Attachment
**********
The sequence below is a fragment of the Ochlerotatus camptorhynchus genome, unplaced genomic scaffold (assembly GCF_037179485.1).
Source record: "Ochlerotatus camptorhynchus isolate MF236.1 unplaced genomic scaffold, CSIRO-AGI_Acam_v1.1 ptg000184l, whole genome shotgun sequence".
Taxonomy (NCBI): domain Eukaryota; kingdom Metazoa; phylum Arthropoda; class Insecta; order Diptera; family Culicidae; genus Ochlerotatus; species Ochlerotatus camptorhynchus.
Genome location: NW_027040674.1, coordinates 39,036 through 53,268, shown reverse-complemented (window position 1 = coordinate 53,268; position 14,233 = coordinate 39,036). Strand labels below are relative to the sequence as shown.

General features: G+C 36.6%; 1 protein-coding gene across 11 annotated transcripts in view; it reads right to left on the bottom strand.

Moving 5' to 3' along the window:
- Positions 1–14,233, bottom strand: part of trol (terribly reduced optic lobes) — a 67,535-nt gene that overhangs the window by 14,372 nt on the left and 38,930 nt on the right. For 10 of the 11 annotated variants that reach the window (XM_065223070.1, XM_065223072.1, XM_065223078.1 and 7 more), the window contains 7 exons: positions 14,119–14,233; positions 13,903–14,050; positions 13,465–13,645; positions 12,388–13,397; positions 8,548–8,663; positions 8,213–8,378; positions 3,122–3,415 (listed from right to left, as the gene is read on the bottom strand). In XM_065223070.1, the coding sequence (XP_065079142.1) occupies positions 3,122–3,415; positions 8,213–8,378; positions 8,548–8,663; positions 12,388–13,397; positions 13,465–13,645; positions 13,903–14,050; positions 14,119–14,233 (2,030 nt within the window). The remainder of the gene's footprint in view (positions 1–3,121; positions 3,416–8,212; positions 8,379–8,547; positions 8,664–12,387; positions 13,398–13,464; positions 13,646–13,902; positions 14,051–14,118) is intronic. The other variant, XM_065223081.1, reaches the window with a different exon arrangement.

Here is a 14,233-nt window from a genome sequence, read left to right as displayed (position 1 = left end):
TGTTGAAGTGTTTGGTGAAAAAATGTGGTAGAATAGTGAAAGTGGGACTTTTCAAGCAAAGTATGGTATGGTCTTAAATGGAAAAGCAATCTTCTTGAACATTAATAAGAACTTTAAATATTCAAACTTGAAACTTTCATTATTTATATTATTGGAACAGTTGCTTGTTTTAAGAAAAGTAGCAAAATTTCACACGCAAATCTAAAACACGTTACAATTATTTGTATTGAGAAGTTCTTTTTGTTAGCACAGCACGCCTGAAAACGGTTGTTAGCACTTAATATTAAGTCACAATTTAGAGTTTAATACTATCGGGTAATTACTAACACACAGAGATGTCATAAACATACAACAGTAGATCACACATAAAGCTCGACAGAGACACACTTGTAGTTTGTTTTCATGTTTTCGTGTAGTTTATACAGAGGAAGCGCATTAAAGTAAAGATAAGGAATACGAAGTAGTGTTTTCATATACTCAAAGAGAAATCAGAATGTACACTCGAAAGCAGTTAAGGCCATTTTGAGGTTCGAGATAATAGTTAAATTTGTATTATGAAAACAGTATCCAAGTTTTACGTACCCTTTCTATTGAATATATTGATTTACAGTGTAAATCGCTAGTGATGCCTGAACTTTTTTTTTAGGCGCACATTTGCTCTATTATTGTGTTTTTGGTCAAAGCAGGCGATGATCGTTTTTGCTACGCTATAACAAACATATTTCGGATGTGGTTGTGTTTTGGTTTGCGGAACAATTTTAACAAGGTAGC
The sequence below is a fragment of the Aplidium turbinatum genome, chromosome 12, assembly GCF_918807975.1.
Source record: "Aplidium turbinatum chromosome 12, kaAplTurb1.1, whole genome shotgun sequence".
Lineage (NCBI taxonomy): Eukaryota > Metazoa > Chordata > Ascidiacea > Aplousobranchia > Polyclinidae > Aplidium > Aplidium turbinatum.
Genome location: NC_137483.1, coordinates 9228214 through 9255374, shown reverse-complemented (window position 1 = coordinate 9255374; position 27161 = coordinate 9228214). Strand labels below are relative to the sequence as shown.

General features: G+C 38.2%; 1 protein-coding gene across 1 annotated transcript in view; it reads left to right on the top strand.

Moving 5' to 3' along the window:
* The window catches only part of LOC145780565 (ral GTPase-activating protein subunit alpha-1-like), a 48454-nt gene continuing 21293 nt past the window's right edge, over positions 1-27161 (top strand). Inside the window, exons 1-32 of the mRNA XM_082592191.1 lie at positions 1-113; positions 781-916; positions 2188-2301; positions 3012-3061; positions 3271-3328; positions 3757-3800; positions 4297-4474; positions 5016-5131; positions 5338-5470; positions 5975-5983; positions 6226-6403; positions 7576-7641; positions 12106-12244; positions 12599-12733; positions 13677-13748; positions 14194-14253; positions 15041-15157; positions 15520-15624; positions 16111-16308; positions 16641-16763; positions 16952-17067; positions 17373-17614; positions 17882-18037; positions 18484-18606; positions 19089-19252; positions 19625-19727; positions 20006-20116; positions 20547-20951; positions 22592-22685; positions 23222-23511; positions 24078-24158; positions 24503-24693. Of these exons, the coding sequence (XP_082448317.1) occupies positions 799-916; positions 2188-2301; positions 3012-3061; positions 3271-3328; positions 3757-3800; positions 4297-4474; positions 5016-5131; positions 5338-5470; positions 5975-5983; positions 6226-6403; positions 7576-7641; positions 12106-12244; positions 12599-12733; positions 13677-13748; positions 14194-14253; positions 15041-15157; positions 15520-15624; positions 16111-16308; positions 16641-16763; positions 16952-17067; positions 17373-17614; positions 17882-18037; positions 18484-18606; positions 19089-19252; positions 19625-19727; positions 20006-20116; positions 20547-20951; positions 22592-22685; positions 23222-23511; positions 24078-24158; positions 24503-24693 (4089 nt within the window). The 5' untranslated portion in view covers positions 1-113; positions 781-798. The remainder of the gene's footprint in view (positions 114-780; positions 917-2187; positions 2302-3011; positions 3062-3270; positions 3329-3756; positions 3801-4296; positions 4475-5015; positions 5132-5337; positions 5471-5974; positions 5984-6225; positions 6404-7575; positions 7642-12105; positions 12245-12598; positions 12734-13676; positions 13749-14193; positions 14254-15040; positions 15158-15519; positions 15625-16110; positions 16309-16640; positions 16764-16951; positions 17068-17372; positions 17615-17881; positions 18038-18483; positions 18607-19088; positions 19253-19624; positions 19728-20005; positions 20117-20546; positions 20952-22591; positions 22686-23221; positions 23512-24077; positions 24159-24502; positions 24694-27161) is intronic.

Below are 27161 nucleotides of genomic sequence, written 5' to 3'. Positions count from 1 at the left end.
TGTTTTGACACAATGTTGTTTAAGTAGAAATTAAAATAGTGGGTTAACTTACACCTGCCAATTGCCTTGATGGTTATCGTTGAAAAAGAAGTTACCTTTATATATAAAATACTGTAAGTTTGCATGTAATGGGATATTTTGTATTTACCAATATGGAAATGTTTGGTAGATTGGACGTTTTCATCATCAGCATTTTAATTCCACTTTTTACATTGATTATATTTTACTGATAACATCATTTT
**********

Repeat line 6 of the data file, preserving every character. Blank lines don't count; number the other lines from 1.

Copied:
Moving 5' to 3' along the window: